The Art of Racing In the Rain has been circling the track for me since before Christmas, and it brought relief as well as satisfaction to finish it today. Garth Stein’s philosophical, sad, sad novel is told from Enslow’s (the dog’s!) point of view, and he is the best narrator I’ve followed in a long, long time. It was published back in 2009, but since it was on the subject of death and my mother died that year, I didn’t even attempt to read it then. It is heart wrenching, at times funny, and endears the reader to the three main characters: Denny, a race car driver who specializes in racing in the rain or on a wet track; and his wife, Eve, who first displaces Enzo, then finally  entrusts her husband and their daughter, Zoe, to him. The circle of life and all of its philosophical tenets, as well as its absurdities, comes into play and develops during this 321 page novel.  Be sure you buy kleenex in preparation for reading this one.



This book, by Michael Cunningham, first published in 1990, took the author six years to write and took me just two days to read on my kindle. It was a slow-paced, but never draggy read.  In the words of the Los Angeles Times reviewer’s words, “We come to know [Johnathan, Bobby, and Clare] as if we lived with them, yet each one retains the mystery called…soul and in fiction is called art.” The novel redefines the concept of “family” and gives us an inside look at the AIDS epidemic, perhaps assigning the reader a new compassion for those personally affected by it. It deals with the commonplace but “makes the familiar strange and the strange familiar” (Ciardi) , giving this reader a whole new insight on the era.

One person whose outcome I was totally satisfied with was Alice, Johnathan’s mother. She was an unsatisfied, unhappy woman, trapped in a loveless marriage, then a widow, during the course of the novel. Although the ending, for all the characters, was not a totally happy one, this reader found it a satisfying conclusion to the life questions and personal quests of the three major characters.  In all, it was a good read.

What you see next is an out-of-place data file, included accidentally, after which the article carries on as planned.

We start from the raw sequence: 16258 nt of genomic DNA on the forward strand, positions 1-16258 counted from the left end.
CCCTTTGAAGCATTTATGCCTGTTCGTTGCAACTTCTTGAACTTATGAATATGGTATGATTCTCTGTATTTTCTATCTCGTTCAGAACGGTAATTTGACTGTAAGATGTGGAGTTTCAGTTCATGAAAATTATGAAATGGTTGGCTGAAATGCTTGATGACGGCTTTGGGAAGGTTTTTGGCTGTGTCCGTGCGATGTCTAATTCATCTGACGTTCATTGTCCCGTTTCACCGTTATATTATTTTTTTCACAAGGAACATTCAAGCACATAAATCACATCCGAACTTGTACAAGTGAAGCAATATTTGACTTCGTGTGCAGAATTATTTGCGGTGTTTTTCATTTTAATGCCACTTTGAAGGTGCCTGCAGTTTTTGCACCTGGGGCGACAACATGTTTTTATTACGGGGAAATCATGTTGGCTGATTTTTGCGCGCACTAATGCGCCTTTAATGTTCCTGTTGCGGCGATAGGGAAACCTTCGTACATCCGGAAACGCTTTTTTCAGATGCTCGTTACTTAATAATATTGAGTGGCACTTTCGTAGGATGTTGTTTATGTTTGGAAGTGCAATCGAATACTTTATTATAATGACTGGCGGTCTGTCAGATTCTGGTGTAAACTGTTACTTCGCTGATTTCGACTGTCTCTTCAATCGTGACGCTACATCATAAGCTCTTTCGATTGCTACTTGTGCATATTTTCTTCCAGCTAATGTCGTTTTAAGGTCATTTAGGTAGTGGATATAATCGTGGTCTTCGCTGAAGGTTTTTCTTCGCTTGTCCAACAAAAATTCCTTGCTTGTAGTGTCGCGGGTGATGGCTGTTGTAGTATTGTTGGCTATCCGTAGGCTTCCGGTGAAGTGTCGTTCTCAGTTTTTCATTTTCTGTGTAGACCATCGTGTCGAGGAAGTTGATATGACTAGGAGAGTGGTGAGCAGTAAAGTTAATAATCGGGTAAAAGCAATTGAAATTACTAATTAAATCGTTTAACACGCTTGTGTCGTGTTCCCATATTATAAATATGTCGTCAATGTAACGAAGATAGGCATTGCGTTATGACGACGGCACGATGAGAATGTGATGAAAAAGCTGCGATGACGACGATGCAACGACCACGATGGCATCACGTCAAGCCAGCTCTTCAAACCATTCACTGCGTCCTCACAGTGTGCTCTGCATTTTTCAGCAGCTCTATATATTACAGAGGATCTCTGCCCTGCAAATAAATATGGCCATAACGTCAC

RECENT READS: Reviews of Lillian Boxfish Takes a Walk and Church of the Dog

Kathleen Rooney has written a fascinating book about a fascinating woman in Lillian Boxfish Takes a Walk. The novel is based on a real person, Margaret Fishback, who lived in the 1930s and published witty poetry and several books. Like Margaret, Lillian, the fictional character works for many years as an ad writer for Macy’s Department store.The story takes place in one evening and night, New Year’s Eve, 1984, in Manhattan, as Lillian Boxfish walks alone for a total of ten miles.  As she walks, she considers her life, which covered ” ” from “the jazz age to the AIDS epidemic,” “from the Great Depression to the birth of hip hop.” It not only explores the changes in Lillian Boxfish,but the changes in N.Y. specifically, and the US in general.  Lillian is extremely openminded for an octogenarian, and is flexible to at least accept change as it throws itself at her. As a reviewer said, “There is a little of Lillian Boxfish in all of us. And if there isn’t, there ought to be.”